Image recognition app helps long-haul truckers find parking

Image recognition app helps long-haul truckers find parking

For most drivers, parking is mix of proximity and availability, but for long-haul truckers an appropriate parking space is hard to come by. According to a Department of Transportation survey, 75 percent of truckers say they regularly have trouble finding a safe place to park in order to sleep.  As a result, some drivers park on the shoulder of a highway or on off-ramps, creating safety concerns, while others keep driving in violation of hours of service regulations.

In an effort to give truckers more information on available parking, researchers at the University of Minnesota are using cameras and image processing software to monitor parking spaces at truck stops in the state and provide a real-time assessment of available spaces, according to a report in Wired.  The project, originally launched in Minnesota in 2013 and funded by the Federal Highway Administration, is being expanded in the hopes of being installed throughout Minnesota and seven other Midwestern states.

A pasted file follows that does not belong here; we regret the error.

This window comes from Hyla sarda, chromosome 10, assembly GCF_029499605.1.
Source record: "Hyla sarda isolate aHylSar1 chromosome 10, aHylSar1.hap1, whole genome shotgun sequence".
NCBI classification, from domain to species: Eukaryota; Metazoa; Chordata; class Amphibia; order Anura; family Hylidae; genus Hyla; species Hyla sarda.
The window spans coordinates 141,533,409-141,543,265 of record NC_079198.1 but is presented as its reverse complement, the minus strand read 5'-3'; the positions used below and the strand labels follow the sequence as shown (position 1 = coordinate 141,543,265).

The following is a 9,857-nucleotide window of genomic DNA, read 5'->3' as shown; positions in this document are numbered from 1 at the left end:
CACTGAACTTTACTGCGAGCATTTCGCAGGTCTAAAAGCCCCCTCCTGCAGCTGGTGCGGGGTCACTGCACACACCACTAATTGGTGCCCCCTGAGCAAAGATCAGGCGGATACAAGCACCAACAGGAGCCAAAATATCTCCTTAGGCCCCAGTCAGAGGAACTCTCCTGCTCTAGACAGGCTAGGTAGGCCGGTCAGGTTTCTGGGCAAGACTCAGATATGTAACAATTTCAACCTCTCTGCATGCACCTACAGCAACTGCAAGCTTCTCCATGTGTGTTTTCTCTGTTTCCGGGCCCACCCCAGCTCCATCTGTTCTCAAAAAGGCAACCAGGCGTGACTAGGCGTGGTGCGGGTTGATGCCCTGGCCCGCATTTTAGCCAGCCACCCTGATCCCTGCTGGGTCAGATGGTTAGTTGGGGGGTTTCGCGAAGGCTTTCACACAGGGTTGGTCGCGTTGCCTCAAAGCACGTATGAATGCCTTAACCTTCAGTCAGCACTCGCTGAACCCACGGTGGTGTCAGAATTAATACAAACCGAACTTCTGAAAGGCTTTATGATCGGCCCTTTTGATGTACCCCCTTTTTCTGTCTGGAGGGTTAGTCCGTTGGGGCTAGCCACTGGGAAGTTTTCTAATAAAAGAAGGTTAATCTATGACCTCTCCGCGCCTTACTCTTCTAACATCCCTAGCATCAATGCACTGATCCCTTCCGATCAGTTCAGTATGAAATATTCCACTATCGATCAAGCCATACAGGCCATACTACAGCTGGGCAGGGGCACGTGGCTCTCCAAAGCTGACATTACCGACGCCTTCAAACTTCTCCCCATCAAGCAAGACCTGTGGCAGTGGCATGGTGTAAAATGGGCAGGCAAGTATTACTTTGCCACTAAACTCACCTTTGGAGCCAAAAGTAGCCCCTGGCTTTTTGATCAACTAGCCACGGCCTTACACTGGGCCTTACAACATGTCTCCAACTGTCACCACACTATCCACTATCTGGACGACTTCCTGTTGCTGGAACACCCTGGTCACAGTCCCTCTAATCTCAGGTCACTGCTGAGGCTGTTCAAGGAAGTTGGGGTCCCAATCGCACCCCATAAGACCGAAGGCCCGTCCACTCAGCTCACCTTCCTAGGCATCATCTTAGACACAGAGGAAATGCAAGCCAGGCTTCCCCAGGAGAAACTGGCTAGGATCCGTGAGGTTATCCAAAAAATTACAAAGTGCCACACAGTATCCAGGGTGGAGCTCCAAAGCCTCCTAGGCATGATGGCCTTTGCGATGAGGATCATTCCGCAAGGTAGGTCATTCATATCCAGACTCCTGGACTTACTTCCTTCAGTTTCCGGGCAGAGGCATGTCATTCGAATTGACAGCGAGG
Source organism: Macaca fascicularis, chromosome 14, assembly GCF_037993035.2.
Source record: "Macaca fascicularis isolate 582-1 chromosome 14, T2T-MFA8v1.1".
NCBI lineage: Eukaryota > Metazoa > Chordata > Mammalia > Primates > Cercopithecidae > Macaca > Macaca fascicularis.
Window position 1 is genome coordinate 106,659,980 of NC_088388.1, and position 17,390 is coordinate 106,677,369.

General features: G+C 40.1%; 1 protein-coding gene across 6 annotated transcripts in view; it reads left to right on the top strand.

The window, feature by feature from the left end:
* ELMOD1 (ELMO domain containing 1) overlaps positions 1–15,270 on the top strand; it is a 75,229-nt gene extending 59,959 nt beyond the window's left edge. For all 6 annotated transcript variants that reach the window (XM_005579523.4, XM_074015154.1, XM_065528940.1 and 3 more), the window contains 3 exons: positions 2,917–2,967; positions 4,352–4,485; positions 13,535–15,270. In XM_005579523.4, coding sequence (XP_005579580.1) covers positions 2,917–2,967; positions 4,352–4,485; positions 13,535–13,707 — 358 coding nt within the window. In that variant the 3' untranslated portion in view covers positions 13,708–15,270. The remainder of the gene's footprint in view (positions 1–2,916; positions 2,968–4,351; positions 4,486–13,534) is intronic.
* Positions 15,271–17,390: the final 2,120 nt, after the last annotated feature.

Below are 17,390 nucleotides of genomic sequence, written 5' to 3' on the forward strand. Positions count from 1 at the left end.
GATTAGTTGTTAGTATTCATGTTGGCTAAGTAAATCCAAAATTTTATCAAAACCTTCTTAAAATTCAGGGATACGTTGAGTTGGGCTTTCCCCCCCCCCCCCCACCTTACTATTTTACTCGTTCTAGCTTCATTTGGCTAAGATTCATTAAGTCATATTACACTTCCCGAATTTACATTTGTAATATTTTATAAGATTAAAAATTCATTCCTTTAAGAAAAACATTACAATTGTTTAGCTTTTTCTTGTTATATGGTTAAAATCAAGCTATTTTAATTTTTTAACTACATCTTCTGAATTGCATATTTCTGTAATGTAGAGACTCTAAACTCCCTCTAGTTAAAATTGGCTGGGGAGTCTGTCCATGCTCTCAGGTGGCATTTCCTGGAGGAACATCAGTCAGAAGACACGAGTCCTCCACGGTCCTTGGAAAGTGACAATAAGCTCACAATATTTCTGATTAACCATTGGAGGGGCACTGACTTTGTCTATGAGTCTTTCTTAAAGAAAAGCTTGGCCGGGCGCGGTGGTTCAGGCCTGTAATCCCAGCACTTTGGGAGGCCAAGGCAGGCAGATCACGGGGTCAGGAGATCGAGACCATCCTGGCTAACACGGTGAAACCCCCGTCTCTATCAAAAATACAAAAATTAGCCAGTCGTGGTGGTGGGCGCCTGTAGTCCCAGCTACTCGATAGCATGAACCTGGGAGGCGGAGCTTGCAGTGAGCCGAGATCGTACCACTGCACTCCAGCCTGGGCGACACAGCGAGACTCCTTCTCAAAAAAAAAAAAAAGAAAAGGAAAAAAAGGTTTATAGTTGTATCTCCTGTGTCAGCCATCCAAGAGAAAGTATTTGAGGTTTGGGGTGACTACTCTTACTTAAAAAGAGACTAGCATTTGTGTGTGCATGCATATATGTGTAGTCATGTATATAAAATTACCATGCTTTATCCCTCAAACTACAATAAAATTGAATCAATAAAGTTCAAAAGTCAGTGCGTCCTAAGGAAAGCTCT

The pilot uses cameras placed above parking lots and rest stops. Image recognition software scans the images to identify vacant spaces in all kinds of weather and lighting conditions. A computer then transmits the information to signs posted along the highway, although the trucking industry is searching for ways to easily transmit this information to drivers without using smartphones.

A nationwide deployment of such a system could help prevent accidents caused by driver fatigue. According to the Federal Motor Carrier Safety Administration, “driver non-performance,” which includes falling asleep at the wheel, played a role in 12 percent of truck accidents between 2001 and 2003, Wired reported.

About the Author

Derek Major is a former reporter for GCN.


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